Motivating the Unmotivated
In the academic environment, there are students who excel and who fail, those who do their best and those who remain apathetic, those who are motivated and those who simply could not care less. The latter unfortunately remains an inherent part of contemporary education and poses a considerable issue in raising young adults today. Although these adolescents in question do not, at the time, fathom the significance of education, that by no mean diminishes the effect education, or the lack thereof, can and will have on the remainder of their personal and professional lives. With this in mind, educators attempt to overcome what can sometimes appear to be an insurmountable mental obstinacy. When facing such a stubborn lack of educational commitment, how can teachers, well, teach?
There are many students in the school system who have never directly experienced success themselves. When a boy or girl has never succeeded before, they have no reason to believe success is a viable option. In light of this pervasive misperception, it is understandable why some low-achieving students opt to harass their teacher rather than complete their work. If they do not believe that success is an option regardless of how much effort they put forth, it is only logical that they would then choose to put forth no effort at all.
In order to combat this, teachers can implement a small-scale reward system that provides an instant, if minimal, moment of gratification. While this practice is evident in lower age classrooms (like when a teacher gives out stickers), it can also be applied to older children. For instance, teachers can give out positive postcards when a student answers a question correctly. This way, the student has a moment of recognition for what they did, and can associate their effort with positive reinforcement. However, this concept of positive reinforcement can and should go beyond mere postcards.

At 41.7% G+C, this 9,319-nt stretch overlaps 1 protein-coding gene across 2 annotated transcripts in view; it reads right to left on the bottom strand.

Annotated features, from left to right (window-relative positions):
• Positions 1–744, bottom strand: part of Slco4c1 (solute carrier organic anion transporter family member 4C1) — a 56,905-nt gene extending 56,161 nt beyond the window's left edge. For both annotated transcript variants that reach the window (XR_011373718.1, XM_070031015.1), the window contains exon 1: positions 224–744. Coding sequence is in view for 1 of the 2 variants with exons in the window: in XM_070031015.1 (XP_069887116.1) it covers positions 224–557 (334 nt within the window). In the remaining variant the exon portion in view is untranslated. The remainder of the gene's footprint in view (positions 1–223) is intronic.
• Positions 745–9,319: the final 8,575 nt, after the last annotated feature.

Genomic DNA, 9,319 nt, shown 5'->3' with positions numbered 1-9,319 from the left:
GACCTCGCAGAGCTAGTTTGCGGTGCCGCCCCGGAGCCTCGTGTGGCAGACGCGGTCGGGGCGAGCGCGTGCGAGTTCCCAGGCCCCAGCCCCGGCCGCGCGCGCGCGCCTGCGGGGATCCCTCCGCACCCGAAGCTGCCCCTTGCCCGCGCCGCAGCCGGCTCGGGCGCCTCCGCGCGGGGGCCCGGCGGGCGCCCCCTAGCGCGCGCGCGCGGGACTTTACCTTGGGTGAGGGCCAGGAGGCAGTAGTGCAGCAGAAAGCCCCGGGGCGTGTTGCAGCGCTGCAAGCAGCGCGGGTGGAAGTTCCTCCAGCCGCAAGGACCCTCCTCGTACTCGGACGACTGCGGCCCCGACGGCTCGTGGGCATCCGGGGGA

Rather than talk about grades as a motivator, teachers can discuss with students the pride their parents or guardians or loved ones might feel when said student brings home a positive report card. Envisioning the warm embrace or verbal acknowledgment they would receive after doing well has a great capacity to motivate students. As opposed to achieving for themselves, they will begin to achieve for those they love, and when acting as part of something greater than themselves (their family), they ideally will find a greater sense of purpose.
Just as students with learning disabilities perform better in a classroom where they know what to expect, so too should average students be able to perform better in a classroom where there is an established routine. This way, rather than being forced to deal with the apprehension that is inherent in change, students are able to dedicate their energy to learning. If students understand they are responsible for reporting to class each day with a book, a notebook, and a pen or a pencil, they will be more inclined to do so. By establishing a daily routine, students can fall into and adapt a schedule that works for them, and thus will work for their overall education.
If class begins with a standard activity like silent reading or discussion, students will be better able to shift gears from socializing to learning because they will understand when it is time to shift gears. Teachers could even play music to such activities if they so desire. The point here is routine and established procedure.
The truth is that there are many methods to motivate the unmotivated and these are only a couple broad ideas educators can consider implementing in their classroom. Education is the foundation of society, and although some adolescents may not understand that concept while they’re young, they will most certainly understand it on entering the job market. It is our duty to make sure they set themselves up for success.